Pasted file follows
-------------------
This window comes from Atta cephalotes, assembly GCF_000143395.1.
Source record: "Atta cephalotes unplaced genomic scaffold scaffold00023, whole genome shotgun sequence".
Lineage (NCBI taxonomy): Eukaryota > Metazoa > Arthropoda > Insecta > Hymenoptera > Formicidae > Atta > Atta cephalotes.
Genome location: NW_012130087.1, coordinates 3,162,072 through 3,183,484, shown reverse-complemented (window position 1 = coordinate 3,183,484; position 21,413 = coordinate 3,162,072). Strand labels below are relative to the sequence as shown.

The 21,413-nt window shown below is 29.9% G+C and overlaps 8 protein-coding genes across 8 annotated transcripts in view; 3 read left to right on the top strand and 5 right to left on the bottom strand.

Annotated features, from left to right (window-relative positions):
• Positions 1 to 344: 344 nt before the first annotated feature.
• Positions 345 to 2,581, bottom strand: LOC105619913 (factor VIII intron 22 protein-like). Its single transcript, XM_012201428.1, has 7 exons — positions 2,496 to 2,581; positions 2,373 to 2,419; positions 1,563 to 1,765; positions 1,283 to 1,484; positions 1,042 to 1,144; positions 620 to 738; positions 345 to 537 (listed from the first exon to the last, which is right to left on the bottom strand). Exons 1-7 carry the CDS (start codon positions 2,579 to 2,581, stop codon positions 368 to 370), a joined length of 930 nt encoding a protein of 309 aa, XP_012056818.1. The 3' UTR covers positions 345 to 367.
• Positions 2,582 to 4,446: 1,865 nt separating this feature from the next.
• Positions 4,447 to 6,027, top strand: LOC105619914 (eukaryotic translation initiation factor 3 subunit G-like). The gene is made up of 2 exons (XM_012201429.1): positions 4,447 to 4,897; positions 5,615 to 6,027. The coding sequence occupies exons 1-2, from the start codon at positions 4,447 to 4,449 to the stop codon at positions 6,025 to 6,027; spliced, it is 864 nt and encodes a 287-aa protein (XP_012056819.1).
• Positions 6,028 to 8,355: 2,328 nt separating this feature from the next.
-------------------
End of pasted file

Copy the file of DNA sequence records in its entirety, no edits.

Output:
This window comes from Atta cephalotes, assembly GCF_000143395.1.
Source record: "Atta cephalotes unplaced genomic scaffold scaffold00023, whole genome shotgun sequence".
Lineage (NCBI taxonomy): Eukaryota > Metazoa > Arthropoda > Insecta > Hymenoptera > Formicidae > Atta > Atta cephalotes.
Genome location: NW_012130087.1, coordinates 3,162,072 through 3,183,484, shown reverse-complemented (window position 1 = coordinate 3,183,484; position 21,413 = coordinate 3,162,072). Strand labels below are relative to the sequence as shown.

The 21,413-nt window shown below is 29.9% G+C and overlaps 8 protein-coding genes across 8 annotated transcripts in view; 3 read left to right on the top strand and 5 right to left on the bottom strand.

Annotated features, from left to right (window-relative positions):
• Positions 1 to 344: 344 nt before the first annotated feature.
• Positions 345 to 2,581, bottom strand: LOC105619913 (factor VIII intron 22 protein-like). Its single transcript, XM_012201428.1, has 7 exons — positions 2,496 to 2,581; positions 2,373 to 2,419; positions 1,563 to 1,765; positions 1,283 to 1,484; positions 1,042 to 1,144; positions 620 to 738; positions 345 to 537 (listed from the first exon to the last, which is right to left on the bottom strand). Exons 1-7 carry the CDS (start codon positions 2,579 to 2,581, stop codon positions 368 to 370), a joined length of 930 nt encoding a protein of 309 aa, XP_012056818.1. The 3' UTR covers positions 345 to 367.
• Positions 2,582 to 4,446: 1,865 nt separating this feature from the next.
• Positions 4,447 to 6,027, top strand: LOC105619914 (eukaryotic translation initiation factor 3 subunit G-like). The gene is made up of 2 exons (XM_012201429.1): positions 4,447 to 4,897; positions 5,615 to 6,027. The coding sequence occupies exons 1-2, from the start codon at positions 4,447 to 4,449 to the stop codon at positions 6,025 to 6,027; spliced, it is 864 nt and encodes a 287-aa protein (XP_012056819.1).
• Positions 6,028 to 8,355: 2,328 nt separating this feature from the next.